Baby names

Two surnames, with love: choosing your child's last name

What's in a name? We asked parents with firsthand experience

By Shandley McMurray
Two surnames, with love: choosing your child's last name

Meet the Thorson/Borons. They’re your typical nuclear family: one mom, one dad, a house and two kids. Dad, Robert Boron, works in marketing and mom, Stephanie Thorson, is a program manager at the Clean Air Foundation. They live in Toronto and their kids, eight-year-old Abby and six-year-old Annika, both love swimming, dancing and reading stories.

Pretty average, right?

Here comes the confusing part: Abby has her mom’s surname (Thorson), while Annika shares her dad’s (Boron). So far, the kids haven’t had any real problems with confusion at school, but the dance class administrators have trouble finding them in the computer because they can’t remember under which surname the kids are registered. As for the kids, for the most part, they think it’s cool to have different last names, says Thorson (Mom, that is). “Abby likes that it’s something different that sets her apart from the other kids.”

Women keeping their own name or hyphenating their last name upon marriage is so common that it’s barely worth mentioning, but their passing of these names on to their children had us curious. Just how many parents are giving their children different surnames, whose last name are parents choosing most often, and how easy is it to change a child’s name in the first place?

Emma Einstein? I don’t think so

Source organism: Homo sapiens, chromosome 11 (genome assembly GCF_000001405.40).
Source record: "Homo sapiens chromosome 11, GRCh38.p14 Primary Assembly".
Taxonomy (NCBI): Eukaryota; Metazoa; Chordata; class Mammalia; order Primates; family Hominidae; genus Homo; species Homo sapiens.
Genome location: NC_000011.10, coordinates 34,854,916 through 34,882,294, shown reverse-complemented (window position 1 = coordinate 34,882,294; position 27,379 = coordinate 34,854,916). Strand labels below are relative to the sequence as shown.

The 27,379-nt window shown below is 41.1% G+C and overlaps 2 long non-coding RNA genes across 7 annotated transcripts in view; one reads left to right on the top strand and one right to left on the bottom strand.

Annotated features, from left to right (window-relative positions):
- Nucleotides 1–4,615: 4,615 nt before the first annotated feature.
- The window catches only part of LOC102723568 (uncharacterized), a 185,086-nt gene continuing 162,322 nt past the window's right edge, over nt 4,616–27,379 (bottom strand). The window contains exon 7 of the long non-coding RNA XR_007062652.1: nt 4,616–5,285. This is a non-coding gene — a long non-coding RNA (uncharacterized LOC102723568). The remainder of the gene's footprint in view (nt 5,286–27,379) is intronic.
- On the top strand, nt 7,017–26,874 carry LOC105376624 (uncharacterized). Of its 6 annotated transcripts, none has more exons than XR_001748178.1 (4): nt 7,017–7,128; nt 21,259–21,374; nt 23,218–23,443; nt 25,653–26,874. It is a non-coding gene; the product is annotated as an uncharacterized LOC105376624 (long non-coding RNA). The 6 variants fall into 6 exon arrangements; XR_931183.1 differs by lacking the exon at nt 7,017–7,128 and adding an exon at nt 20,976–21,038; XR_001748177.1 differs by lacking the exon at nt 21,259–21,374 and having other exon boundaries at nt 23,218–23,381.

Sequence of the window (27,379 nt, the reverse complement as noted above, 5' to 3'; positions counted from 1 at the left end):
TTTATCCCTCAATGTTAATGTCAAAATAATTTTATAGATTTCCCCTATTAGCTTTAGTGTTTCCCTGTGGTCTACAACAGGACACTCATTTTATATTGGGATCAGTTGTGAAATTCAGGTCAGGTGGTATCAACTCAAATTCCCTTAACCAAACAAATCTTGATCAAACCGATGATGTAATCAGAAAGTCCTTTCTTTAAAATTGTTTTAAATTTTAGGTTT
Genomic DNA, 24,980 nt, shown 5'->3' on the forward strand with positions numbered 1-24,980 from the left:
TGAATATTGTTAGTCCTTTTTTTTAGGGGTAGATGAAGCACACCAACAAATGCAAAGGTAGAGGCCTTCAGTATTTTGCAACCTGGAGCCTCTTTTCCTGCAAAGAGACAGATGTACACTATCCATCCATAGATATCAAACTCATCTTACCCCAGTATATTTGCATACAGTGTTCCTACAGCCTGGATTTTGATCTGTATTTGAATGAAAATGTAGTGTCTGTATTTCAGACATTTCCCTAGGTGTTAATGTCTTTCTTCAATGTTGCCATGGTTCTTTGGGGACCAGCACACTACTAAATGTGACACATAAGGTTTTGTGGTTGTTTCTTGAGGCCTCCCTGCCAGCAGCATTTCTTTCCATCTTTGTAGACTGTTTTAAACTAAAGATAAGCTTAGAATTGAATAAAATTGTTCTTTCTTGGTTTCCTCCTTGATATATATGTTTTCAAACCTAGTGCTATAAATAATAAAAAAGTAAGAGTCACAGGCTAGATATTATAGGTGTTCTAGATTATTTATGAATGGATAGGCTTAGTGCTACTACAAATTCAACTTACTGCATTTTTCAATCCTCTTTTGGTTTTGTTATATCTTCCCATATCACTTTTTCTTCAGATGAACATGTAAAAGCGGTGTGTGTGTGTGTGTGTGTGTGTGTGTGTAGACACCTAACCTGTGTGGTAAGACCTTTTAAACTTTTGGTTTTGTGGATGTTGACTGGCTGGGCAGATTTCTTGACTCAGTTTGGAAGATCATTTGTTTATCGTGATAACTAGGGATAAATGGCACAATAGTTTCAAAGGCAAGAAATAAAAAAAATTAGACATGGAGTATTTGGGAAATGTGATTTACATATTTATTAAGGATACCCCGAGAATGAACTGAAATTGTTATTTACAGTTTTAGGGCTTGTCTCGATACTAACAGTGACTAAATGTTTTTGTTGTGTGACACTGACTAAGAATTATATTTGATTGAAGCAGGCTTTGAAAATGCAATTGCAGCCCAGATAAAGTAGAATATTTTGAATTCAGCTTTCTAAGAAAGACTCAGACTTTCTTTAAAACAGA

Unfortunately for those of you who’d like to give your kids a more sophisticated name like, say, Shakespeare or Picasso — you can’t. According to Julie Rosenberg, manager of media for Ontario’s Ministry of Consumer and Business Services, the only legally acceptable surnames for a baby are: the mother’s married, maiden or legally changed name, the father’s surname, or a combination of the two. So making up your own funky last name won’t cut it, unless you live in PEI, Nova Scotia, Manitoba, Saskatchewan or BC where rules are a bit more lax. But even then, the name you choose can be rejected if it’s confusing, derogatory or embarrassing.

Congratulations, your new name will be delivered in 30 business days
Whether it’s due to divorce, marriage or just personal preference, changing your child’s surname is neither easy nor cheap. Although Rosenberg says the ministry hopes to have the waiting time reduced to between six and eight weeks by this spring, the process takes up to 50 weeks in Ontario. Depending on custody arrangements, for instance, both parents must consent to the name change. If one parent lacks custody, written notice of the impending name change must be delivered to him. The cost is anywhere from $10 to $185 for the change and up to $37 for amending the birth certificate, depending where you live. If you’re also changing your own surname, you’ll pay up to $185 for yourself and up to $25 for each child.

One area where having different last names has been made easier is travel. According to Dan Kingsbury from the Canadian Passport Office, “Parents are no longer allowed to include the names of their children...on their own passport.” So all children, regardless of age, must apply for and travel on their own passport. This means having a different last name from their parent or siblings won’t make a difference when leaving or entering the country.

The legacy continues
Although they’re a minority, some families do choose to hyphenate their last names. Diana Fairbairn (née Wiebe) and her husband, Scott, of Mission, BC, wanted to acknowledge both families when naming their kids. So five-year-old Maia and two-year-old Chloe were given a hyphenated last name — Fairbairn-Wiebe. “[Our] are products of love between Scott and me, and I really feel it’s important their names reflect that,” says Fairbairn. “Also, I carried them for nine months, endured the severe morning sickness, gestational diabetes and high blood pressure. Don’t I deserve some credit?”